Yardage cost is the non-feed cost per head for every day that an animal is fed harvested feed in some form of confinement. Yardage is usually associated with calves and yearlings in the feedlot, but this concept can apply to drylotted or wintering cows as well.
A key advantage to using commodities that meet standard specifications and are frequently traded is that it is very easy to establish an economic value that is accepted by most users. The marketplace sets the value of corn, and other feedstuffs on a daily basis, provided those products meet some set of standard specifications.
Custom cattle feeding can be a “win-win” strategy when done correctly. Feeding someone else’s cattle provides a method to market feedstuffs without tying up the capital required to own the livestock.
Play these games to promote the development of physical endurance, coordination, dexterity, quickness and strength.
A guide of common dung beetles of South Dakota.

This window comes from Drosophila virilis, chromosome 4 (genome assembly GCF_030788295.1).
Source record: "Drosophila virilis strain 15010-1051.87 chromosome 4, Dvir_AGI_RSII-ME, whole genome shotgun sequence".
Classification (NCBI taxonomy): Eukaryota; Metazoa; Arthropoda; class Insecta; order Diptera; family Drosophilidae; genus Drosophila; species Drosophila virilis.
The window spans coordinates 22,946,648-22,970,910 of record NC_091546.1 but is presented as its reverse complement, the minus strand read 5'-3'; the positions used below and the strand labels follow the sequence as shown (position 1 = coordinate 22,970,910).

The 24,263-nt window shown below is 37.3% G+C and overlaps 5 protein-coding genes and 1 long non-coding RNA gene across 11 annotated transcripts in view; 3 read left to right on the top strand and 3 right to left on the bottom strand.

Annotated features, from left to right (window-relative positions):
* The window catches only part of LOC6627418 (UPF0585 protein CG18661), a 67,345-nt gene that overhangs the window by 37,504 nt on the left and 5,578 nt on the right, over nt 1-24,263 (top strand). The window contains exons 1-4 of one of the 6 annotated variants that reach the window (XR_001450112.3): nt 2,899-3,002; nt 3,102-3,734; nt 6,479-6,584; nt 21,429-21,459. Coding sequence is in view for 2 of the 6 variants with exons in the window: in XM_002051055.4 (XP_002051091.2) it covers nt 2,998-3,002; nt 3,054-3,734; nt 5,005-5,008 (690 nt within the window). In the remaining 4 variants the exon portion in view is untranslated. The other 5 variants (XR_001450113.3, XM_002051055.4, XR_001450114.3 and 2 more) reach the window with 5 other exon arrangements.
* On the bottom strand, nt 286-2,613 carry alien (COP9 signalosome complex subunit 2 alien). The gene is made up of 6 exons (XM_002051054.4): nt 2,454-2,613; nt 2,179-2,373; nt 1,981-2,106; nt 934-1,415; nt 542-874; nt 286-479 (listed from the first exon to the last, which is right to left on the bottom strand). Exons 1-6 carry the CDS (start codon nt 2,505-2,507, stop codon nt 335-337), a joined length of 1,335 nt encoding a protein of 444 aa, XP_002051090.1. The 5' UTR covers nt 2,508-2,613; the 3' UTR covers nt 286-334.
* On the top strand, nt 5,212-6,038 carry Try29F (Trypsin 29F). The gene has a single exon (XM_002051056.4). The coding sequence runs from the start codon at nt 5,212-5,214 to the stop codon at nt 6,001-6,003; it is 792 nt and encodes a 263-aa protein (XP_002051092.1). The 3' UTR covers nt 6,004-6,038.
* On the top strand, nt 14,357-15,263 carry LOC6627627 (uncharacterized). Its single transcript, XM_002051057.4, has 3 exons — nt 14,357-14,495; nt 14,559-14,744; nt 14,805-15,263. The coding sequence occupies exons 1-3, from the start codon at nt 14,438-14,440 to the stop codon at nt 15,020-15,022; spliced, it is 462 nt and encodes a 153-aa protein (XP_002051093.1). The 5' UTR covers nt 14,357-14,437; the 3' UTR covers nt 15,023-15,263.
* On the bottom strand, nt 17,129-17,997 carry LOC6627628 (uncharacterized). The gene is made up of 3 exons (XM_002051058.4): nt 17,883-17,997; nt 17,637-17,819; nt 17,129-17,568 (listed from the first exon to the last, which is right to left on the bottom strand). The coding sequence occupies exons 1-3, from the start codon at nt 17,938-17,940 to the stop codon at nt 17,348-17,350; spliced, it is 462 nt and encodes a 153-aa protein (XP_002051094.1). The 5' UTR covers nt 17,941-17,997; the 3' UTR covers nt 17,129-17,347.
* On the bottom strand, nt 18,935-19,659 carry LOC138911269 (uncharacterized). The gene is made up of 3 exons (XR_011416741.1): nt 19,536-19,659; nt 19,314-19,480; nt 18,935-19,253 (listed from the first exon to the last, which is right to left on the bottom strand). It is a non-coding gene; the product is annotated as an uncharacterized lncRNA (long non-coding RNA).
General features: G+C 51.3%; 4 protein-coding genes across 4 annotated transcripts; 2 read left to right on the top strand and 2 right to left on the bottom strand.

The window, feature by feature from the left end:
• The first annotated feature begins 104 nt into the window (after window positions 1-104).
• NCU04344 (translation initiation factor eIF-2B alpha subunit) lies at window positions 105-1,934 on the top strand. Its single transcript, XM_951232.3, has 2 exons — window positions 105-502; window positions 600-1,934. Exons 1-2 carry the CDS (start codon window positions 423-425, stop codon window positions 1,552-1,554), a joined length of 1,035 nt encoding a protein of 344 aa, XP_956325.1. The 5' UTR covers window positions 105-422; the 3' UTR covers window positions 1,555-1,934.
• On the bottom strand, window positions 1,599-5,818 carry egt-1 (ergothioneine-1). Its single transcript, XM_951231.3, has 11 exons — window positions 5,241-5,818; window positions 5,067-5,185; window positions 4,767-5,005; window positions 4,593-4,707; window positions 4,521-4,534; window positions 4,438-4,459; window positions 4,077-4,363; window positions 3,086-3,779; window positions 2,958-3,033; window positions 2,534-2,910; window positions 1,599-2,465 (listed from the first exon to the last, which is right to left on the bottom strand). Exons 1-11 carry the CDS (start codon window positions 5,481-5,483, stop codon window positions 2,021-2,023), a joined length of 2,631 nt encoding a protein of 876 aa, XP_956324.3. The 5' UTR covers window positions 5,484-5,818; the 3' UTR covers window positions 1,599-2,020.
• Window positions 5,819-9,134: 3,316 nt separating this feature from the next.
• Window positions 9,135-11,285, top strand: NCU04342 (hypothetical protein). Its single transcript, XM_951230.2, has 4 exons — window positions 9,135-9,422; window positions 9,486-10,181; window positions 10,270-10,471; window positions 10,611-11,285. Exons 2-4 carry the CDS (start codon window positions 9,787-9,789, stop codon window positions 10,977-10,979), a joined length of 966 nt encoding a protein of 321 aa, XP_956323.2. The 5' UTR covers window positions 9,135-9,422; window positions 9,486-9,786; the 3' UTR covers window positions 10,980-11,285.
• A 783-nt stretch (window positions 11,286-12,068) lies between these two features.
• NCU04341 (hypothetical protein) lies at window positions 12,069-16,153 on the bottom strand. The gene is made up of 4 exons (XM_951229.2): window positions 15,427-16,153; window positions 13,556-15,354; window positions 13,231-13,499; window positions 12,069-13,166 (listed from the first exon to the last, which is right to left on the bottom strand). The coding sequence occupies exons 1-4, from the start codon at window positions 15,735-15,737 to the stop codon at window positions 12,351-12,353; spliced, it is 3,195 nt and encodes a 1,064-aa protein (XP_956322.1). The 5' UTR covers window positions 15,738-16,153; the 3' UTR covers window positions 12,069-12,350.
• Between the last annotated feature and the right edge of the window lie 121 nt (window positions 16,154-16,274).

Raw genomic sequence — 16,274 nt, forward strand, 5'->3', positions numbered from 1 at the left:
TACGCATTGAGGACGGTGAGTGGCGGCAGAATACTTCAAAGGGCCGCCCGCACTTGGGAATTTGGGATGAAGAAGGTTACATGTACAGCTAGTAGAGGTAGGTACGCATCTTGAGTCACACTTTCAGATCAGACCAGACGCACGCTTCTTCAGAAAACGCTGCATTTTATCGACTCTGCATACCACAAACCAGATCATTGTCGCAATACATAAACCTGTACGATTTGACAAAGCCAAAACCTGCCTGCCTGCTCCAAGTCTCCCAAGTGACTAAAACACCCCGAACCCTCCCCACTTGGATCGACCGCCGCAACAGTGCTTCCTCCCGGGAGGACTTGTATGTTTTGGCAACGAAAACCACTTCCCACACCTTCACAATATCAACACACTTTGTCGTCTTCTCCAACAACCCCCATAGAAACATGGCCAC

The South Dakota Pest Management guides are now available for free. The guides offer recommendations for controlling weeds, insects, and diseases in a variety of South Dakota crops.
If you are considering marketing your animals directly to consumers it is important to understand the inspection requirements for selling meat directly to consumers.
Farmers markets are a very important sector in South Dakota. The COVID-19 pandemic has raised a great deal of concern on trying to keep these markets open, while providing a safe environment for consumers to shop. This article is a guide to help farmers markets set up their operation in a manner that will best protect consumers and allow for continuation of operations.
Transitioning to Soil Health Systems in Eastern South Dakota Intended for beginners: Where do I start?
Fact sheet for beginners on where to start transitioning to soil health systems in eastern South Dakota.
In abnormal situations, like with the packing plant closure we’re currently dealing with, pork producers may need to “hold” their pigs past normal marketing dates in order for other processing options to open up. We can accomplish that in two ways: altering internal barn environment and changing diets.